Farm payment letter highlights impact of 15% Pillar transfer
The 23.4 per cent cut represents a fall in the total Pillar 1 budget for Wales and all other regions of the UK of around 10 per cent - something which was beyond the control of the Welsh Government - followed by the 15 per cent Pillar transfer rate decided by natural resources and food minister Alun Davies.
However, contrary to what some have been told, no further reductions will be applied in December 2014, as the 15 per cent Pillar transfer replaces modulation, which previously appeared as a reduction on the Single Payment statements issued from December onwards.
“The 23.4 per cent figure and the reaction of the industry show why the FUW was so bitterly opposed to the Pillar transfer in the run up to the decision being made in December,” said union president Emyr Jones.
In terms of what farmers will actually receive this year in Euros, this means a reduction of between around 12 and 18 per cent compared with 2013, depending upon the size of their payment.
“This is because the rate of modulation was lower for the first 5,000 Euros in past years, whereas the 23.4 per cent reduction will be taken off every Euro,” said Mr Jones.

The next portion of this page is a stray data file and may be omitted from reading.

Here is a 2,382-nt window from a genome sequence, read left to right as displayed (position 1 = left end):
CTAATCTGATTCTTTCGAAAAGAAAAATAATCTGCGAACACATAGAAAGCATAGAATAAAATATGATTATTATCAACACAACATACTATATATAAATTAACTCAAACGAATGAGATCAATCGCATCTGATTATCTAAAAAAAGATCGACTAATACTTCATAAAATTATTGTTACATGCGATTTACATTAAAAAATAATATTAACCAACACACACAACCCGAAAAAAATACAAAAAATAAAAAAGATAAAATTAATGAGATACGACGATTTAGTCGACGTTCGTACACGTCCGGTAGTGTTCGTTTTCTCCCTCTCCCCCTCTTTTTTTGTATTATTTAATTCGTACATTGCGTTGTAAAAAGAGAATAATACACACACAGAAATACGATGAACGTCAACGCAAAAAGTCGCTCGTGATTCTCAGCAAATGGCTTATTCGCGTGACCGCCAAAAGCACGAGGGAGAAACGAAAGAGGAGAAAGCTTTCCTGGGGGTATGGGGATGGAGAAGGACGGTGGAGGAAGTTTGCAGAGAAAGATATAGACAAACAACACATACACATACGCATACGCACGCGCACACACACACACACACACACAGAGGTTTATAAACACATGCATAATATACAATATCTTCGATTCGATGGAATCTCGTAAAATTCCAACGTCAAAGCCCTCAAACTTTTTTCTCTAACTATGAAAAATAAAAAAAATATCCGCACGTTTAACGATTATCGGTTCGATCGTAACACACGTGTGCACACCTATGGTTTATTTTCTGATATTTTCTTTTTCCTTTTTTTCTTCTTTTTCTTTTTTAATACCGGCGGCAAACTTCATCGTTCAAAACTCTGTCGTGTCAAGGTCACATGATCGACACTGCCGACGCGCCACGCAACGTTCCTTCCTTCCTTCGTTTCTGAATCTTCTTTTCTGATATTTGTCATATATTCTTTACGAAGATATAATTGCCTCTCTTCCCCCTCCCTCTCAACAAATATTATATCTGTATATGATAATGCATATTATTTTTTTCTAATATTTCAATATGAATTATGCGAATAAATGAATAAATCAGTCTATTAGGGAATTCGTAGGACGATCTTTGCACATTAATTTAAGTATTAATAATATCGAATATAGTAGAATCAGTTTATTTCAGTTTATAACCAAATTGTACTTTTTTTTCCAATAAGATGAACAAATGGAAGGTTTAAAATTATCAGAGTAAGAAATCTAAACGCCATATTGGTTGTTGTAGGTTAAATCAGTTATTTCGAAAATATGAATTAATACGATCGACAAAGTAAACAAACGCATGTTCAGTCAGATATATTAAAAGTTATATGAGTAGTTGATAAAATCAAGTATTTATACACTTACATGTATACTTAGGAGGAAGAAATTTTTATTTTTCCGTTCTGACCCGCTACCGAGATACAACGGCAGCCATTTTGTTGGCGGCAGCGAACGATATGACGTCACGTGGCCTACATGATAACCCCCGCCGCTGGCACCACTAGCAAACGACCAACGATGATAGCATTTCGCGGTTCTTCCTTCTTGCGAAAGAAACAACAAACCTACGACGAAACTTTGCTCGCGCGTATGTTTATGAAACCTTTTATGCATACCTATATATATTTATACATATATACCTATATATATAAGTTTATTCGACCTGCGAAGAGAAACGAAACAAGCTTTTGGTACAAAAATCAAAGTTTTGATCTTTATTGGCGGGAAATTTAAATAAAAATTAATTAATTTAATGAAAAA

Mr Jones said the decision had made Wales stand out like a sore thumb on the map of Europe.
“Wales will have the single highest rate of Pillar transfer in 2014 not only in the UK, but in the whole of Europe, while the rate in the vast majority of EU countries will be zero.
“We have gone from having the lowest rate in the UK to the highest rate in Europe at a time when Welsh farm incomes have collapsed and people are struggling to pay the bills.
“We all understand and support the principle of using the Rural Development Plan to help businesses restructure and be more competitive, but the approach adopted feels more like a direct attack on the industry.”
FUW policy director Nick Fenwick said that the impact the cuts would have in Wales highlighted failures at an EU level to prevent significant renationalisation of CAP policies.
“Previously the EU was extremely protective of common rules, but in the last rounds of negotiations huge flexibility was introduced in terms of pillar transfers without the quid pro quo of co-funding.
“There now seems to be some sort of extreme view that taking more money away from an industry already reeling from a collapse in incomes will make it more resilient and competitive - this just doesn’t stack up when you consider we operate in a common market and that our main competitors will not have their incomes reduced in this way.
“There are major concerns in particular as to how this reduction will hit tenant farmers and those such as young entrants who are struggling to pay the bank while trying to build up their businesses.
“However, the 15 per cent decision has been notified to the commission and cannot be undone, and the only option is to focus on getting money back to the industry from Pillar 2 in a meaningful way.”
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